Artist Profile
In Memory of Quentin MacFarlane

In Memory of Quentin MacFarlane

Staff at Christchurch Art Gallery Te Puna o Waiwhetū were saddened to hear of the death of Quentin MacFarlane in July.

Commentary
Doctor Jazz Stomp and the Webb Lane Sound

Doctor Jazz Stomp and the Webb Lane Sound

“Bill Hammond is long, lithe and tired, and was born several years ago. Is currently pursuing a Fine Arts course and trying hard to catch up. He is deeply interested in the aesthetic implications of sleep, sports the Rat-Chewed Look in coiffures for ’68, and dreams about blind mice in bikinis. He has never been known to sing outside the confines of his bedroom. Shows a marked but languid preference for the subtle textural nuances and dynamic shadings of washboard, cowbell, woodblocks, claves, cymbal, spoons, thimbles, tambourine, and the palms of the hands in percussive contact.”

Exhibition

Bill Hammond: Playing the Drums

A selection of work by Aotearoa New Zealand's favourite painter/drummer

Notes
Julie King, 1945–2018

Julie King, 1945–2018

It was with much sadness that the staff of Christchurch Art Gallery Te Puna o Waiwhetū heard of the sudden death of local art historian Julie King in early December. Julie had developed a close relationship with the Gallery over the years, not only as a curator, researcher, writer, speaker and key member of the Friends of Christchurch Art Gallery, but also as a regular visitor to exhibitions, talks and events.

Commentary
As Stark and Grey as Stalin's Uniform

As Stark and Grey as Stalin's Uniform

Heading along to the stunning Rita Angus: Life & Vision survey exhibition at the Gallery in 2009 I always had this nagging feeling that one work was missing from the walls – Angus’s Gasworks from 1933. This painting was one that I knew only through the black and white image that appeared first in a volume of Art in New Zealand in 1933; the same reproduction that was later used in Jill Trevelyan’s excellent biography of Angus and also in the catalogue for the National Art Gallery’s 1982 retrospective, Rita Angus. For the New Zealand art historian, Gasworks was a kind of legend – painted by one of the country’s best artists yet seen in person by only a very few. In 1975, when Gordon H. Brown curated New Zealand Painting 1920–1940: Adaption and Nationalism, Gasworks was listed as ‘location unknown’ in the accompanying catalogue. Amazingly the painting was also not included in the retrospective exhibition of 1982. We had grown to know this painting purely through a grainy black and white illustration from 1933. But the painting was never lost – Gasworks is a painting that has been cherished, protected and loved by the same Christchurch family since the early 1940s. And now, having been placed on loan to Christchurch Art Gallery Te Puna o Waiwhetū, it is available for the public to view for the first time since 1933, when it was shown at the Canterbury Society of Arts.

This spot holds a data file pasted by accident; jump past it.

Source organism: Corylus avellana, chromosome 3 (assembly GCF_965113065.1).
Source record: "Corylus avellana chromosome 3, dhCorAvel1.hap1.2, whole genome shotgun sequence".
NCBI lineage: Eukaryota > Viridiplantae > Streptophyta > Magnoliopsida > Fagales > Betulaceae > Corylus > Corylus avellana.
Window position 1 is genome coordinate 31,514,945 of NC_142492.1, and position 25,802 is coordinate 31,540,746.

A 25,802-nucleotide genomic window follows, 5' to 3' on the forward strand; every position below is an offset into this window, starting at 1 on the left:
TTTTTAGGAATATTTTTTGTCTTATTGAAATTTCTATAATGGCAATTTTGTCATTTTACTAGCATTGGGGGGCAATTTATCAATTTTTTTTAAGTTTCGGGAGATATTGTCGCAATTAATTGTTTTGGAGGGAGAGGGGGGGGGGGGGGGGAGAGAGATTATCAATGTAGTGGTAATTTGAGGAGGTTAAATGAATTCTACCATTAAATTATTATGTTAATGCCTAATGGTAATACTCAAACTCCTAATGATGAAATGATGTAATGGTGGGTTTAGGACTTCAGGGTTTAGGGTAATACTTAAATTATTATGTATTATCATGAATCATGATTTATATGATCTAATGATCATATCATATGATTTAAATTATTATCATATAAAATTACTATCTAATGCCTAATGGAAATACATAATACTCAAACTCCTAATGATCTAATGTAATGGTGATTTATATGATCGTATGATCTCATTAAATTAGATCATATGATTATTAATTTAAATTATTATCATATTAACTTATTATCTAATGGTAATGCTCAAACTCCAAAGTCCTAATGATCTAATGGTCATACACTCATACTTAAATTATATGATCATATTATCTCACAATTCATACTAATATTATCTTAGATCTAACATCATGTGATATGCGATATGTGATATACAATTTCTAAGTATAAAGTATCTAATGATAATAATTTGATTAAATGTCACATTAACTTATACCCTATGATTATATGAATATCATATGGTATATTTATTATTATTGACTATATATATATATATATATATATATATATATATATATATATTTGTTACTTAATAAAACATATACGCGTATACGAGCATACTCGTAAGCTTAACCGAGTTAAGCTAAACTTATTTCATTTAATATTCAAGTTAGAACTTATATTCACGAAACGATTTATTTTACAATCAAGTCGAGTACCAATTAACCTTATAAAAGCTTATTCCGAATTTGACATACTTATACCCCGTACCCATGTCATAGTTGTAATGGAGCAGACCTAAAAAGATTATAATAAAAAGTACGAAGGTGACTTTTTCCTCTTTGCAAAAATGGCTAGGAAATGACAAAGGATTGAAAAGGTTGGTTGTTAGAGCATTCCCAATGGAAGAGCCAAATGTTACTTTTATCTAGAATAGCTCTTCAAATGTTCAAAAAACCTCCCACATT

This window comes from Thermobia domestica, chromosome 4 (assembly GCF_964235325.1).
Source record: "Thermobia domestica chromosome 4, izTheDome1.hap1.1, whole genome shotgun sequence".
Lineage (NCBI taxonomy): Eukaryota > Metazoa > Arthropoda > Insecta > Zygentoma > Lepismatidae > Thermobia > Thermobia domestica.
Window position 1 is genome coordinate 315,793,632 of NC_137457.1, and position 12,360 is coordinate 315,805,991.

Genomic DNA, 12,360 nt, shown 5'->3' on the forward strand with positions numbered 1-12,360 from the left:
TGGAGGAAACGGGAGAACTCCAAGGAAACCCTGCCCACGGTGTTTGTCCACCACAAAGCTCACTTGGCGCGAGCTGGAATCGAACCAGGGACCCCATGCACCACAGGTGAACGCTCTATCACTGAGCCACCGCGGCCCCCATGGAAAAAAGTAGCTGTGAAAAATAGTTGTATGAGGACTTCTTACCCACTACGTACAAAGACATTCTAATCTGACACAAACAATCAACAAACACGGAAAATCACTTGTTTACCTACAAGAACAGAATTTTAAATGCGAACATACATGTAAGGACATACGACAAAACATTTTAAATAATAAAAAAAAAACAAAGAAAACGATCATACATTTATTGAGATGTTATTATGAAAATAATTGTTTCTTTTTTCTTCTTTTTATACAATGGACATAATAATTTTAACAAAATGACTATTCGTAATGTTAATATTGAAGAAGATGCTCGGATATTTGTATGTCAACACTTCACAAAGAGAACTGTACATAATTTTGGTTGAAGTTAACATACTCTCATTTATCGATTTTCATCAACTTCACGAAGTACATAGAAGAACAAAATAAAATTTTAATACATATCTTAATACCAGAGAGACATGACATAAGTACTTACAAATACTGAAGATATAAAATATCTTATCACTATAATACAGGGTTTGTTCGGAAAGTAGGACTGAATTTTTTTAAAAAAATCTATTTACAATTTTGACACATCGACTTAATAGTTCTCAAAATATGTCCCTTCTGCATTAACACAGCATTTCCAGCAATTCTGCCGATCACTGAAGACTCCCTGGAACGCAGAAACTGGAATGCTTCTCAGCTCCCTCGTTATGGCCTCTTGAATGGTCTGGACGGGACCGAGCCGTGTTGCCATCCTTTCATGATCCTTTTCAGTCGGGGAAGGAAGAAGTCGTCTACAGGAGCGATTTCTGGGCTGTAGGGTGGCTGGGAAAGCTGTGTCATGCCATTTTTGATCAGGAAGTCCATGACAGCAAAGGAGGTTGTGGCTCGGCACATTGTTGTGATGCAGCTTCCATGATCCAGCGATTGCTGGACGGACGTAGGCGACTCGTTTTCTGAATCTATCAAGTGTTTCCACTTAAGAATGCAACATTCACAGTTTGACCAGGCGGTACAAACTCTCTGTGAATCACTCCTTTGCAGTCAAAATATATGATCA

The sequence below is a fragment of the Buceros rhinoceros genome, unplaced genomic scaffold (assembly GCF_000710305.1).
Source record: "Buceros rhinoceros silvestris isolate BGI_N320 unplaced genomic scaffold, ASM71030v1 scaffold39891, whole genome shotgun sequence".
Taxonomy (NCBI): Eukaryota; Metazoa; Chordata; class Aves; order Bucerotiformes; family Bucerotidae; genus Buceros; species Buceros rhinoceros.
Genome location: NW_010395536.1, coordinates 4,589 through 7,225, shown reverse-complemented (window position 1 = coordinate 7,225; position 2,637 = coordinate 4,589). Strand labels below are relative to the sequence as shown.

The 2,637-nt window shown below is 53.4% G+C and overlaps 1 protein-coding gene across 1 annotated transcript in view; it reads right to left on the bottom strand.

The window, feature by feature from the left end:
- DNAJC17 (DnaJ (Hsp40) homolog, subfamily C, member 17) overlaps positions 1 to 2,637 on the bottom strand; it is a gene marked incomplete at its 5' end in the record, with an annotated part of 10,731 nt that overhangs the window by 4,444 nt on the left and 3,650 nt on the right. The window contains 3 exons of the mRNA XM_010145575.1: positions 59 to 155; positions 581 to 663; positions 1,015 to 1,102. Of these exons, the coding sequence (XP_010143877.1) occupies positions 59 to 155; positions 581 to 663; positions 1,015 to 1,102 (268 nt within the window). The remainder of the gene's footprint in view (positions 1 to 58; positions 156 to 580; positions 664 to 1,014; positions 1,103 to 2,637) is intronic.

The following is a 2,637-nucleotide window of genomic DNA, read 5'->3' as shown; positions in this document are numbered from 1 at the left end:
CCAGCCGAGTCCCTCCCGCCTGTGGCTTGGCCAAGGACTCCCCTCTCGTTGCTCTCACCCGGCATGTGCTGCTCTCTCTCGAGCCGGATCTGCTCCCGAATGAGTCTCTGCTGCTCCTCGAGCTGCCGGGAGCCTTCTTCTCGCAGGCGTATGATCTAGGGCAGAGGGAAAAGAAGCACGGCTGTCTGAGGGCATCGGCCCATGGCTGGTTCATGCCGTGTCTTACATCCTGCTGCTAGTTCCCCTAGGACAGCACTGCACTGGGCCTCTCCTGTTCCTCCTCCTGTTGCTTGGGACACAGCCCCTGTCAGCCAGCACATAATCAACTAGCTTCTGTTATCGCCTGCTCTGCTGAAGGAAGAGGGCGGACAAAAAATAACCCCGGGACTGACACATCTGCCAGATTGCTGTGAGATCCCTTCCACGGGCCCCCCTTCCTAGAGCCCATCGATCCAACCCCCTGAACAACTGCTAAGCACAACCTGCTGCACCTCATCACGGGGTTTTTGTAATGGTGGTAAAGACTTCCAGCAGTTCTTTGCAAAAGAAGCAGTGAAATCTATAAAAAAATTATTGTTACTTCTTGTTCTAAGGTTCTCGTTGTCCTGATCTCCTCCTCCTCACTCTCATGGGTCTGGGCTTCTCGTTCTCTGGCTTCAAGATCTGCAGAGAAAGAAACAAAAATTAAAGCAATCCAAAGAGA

Exhibition

Eileen Mayo: Nature, Art and Poetry

An artist’s intense love of nature echoes throughout her work.

Exhibition

Trusttum: Just a Glimpse

Exuberant and boisterous, these large paintings by Philip Trusttum will lift the spirits

Exhibition

Our Collection: 19th and 20th Century New Zealand Art

Our lively new historical collection exhibitions explore Māori architecture, colonial portraiture, early landscape painting and mid-century abstraction.

Exhibition

New Dawn Fades

A selection of the Gallery’s most-treasured historical European artworks.

Notes
Pigeon Bay Creek, Banks Peninsula, N.Z. by Nicholas Chevalier

Pigeon Bay Creek, Banks Peninsula, N.Z. by Nicholas Chevalier

This article first appeared as 'A poignant look at Pigeon Bay's past' in The Press, 14 November 2017.

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